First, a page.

Benjamin Clift being lame and not able to travel sent to the Lt. Governor a paper wherein he says that two of our Indians kings told him that there have been several letters and powders sent to Canada by Peter Basilion; and that Louis, the French Canadian prisoner that lives at Le Tort’s told our Indians that they should see in a short time that all our English would be cut off by the French and that if the English were from amongst you, and we should live bravely [excellently].
Capt Cock says that he believes our Indians are only afraid that strange Indians will come and surprise them [take them by surprise].
Whereupon the Lt. Governor asked and desired the Council’s opinion whether from the abovesaid examinations and proofs there were sufficient grounds whereupon to being the said Ann Le Tort to a trial.
They were unanimously of opinion there were not. (pp. 435-36)
Still on 6 Feb 1694, petitions from Philadelphians and surrounding inhabitants say they were nervous—even jealous (zealous)—about the French trading in out-of-the-way places with the Natives. The French have to follow the trade rules too.
The petition of some of the inhabitants of Philadelphia and some other parts of the Province [of Pennsylvania] was read, setting forth their jealousies relating to the French in general amongst them and more specially referring to those trading in remote and obscure places with the Natives, without security and approbation [approval or permission];
And therefore, requesting that the French may be called from those places where they be permitted to retail trade that it be in places of this or other towns in the province and that neither they nor any others be permitted to freedom of trade with the Natives, but such as are approved of and upon security of acquainting the Natives and the enemies of the country.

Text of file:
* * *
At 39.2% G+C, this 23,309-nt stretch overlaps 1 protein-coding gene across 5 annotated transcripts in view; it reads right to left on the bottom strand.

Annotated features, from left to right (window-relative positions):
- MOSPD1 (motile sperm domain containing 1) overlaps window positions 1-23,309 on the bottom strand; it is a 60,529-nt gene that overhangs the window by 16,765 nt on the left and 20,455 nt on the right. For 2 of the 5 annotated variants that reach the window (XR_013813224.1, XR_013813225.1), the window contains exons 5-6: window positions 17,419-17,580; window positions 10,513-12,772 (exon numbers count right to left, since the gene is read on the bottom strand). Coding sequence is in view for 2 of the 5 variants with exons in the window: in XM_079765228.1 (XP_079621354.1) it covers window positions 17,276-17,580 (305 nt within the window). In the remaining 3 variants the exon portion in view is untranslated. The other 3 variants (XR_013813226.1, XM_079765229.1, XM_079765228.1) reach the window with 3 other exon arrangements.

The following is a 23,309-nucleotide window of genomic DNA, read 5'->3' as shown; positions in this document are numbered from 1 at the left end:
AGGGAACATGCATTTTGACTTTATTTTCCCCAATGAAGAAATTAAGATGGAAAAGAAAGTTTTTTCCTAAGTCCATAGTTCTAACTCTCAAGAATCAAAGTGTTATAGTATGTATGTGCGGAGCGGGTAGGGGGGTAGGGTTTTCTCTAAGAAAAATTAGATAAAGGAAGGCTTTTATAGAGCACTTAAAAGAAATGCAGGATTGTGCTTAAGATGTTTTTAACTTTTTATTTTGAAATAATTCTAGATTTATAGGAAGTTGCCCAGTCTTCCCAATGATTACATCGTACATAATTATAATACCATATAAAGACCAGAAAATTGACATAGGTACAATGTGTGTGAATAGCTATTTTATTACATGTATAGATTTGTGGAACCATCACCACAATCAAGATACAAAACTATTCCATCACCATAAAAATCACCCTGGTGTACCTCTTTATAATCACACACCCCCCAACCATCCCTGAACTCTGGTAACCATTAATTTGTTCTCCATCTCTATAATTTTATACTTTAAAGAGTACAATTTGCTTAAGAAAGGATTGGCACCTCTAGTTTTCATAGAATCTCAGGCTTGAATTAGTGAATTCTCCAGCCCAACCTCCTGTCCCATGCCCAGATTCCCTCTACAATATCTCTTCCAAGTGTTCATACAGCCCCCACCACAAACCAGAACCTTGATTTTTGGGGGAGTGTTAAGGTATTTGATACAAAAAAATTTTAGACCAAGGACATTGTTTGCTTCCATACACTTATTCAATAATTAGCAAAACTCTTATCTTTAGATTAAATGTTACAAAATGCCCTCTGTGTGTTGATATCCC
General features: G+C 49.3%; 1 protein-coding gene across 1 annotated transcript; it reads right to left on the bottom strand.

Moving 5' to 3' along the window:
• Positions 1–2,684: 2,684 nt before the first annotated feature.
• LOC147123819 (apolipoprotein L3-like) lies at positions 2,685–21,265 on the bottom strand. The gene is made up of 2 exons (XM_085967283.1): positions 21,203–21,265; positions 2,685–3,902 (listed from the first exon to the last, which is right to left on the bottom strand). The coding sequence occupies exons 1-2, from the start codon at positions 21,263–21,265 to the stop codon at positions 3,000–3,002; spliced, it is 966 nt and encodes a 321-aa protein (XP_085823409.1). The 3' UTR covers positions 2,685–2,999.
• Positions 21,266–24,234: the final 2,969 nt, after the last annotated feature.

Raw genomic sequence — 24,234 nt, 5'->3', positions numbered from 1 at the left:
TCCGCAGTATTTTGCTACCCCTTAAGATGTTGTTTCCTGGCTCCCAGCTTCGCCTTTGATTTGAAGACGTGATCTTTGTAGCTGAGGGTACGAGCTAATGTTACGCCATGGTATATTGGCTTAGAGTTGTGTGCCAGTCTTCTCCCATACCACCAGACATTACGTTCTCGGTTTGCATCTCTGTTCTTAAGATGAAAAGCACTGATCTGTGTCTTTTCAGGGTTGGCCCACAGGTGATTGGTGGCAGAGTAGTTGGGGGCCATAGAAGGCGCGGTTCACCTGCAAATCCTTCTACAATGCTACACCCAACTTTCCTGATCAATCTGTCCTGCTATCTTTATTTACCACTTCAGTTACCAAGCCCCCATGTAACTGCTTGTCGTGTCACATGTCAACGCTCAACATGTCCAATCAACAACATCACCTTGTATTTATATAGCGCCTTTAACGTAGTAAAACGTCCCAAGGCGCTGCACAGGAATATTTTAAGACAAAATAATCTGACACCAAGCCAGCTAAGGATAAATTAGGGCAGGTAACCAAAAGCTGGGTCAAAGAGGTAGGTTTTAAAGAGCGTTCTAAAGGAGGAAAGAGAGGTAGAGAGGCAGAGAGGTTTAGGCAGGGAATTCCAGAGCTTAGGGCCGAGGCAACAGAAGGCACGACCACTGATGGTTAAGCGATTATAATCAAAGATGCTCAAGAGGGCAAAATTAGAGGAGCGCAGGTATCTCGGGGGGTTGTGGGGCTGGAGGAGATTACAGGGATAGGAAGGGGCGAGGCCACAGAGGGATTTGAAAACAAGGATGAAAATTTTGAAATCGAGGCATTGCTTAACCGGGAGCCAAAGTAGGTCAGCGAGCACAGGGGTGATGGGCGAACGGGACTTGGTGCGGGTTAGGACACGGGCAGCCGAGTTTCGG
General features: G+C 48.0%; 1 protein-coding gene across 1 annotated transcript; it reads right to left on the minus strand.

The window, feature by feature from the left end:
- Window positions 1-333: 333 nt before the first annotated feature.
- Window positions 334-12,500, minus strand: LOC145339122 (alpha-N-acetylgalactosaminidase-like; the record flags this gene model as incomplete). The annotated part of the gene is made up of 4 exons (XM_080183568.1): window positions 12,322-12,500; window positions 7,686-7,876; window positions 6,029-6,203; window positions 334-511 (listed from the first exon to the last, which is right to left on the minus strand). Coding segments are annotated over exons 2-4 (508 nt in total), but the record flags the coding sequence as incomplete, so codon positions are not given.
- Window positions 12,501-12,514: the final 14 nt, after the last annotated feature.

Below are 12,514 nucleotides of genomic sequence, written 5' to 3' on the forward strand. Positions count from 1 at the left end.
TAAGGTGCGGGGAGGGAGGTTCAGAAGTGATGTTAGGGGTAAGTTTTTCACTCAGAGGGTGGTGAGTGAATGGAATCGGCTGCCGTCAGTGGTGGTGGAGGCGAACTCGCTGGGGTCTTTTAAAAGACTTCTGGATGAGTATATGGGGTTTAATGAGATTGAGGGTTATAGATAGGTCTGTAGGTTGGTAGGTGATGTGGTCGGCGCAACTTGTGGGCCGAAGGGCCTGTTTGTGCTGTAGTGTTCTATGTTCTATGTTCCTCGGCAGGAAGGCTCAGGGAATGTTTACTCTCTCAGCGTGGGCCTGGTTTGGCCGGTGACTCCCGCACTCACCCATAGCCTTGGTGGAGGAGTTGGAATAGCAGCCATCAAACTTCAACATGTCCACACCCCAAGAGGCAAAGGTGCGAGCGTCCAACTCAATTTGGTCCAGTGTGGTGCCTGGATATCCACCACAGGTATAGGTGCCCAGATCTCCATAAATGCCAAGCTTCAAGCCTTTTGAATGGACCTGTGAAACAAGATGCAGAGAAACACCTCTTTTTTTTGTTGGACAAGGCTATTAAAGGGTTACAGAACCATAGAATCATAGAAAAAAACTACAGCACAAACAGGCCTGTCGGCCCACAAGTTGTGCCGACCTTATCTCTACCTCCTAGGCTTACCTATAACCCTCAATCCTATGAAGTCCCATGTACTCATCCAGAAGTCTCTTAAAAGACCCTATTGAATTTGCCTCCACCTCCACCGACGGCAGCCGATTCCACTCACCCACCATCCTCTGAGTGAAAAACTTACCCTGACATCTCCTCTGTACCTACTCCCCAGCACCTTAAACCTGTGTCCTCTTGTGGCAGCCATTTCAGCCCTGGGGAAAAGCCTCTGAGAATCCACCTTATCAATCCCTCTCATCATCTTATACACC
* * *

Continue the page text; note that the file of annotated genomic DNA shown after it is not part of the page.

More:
On the same date of 6 Feb 1694, we now come to the resolution of the imbroglio on 19 Dec 1693 and this examination by the board of the defendants.
It is hereupon resolved that Capt. Jacques Le Tort give to the Lt. Governor sureties that he shall acquaint the government with all matters he can hear of or observe concerning the Natives and the enemies of the country and that he take the oaths appointed by act of parliament to be taken [sic] instead of the oaths of allegiance and supremacy [English oaths, not French ones].
Ordered that Capt. Le Tort or his wife being before the Lt. Governor and Council Louis, the Frenchman that lives at his house, the 13th instant.
Ordered that Robert Turner, treasurer, give to Shakuppo and Kyantarra’s wife two match coats and two shillings, sixpence in money. (p. 436)
17 Aug 1703
At a Council held at Philadelphia:
Edward Shippen, John Guest, Samuel Carpenter, William Clark, Thomas Story, Griffith Owen, Samuel Finney
Jacques Le Tort left for French Canada and spent two years there. The English Council claims that he was led astray to go on this adventure. To reassure the Council, he had to provide the exorbitant security of £500 sterling. Interestingly, Jacques had lived among the English since his youth (“infancy”), which does not necessarily mean he was a toddler! He was probably just a adventurous young man.
James Le Tort, who about 2 years ago went out of this Province [of Pennsylvania] to Canada and returned last spring, having been upon his return, [was] examined before several of the Council and magistrates, and no great occasion [was] found to suspect him of any evil designs against this government, he having been bred in it from his infancy had hitherto [up to now] had behaved himself inoffensively;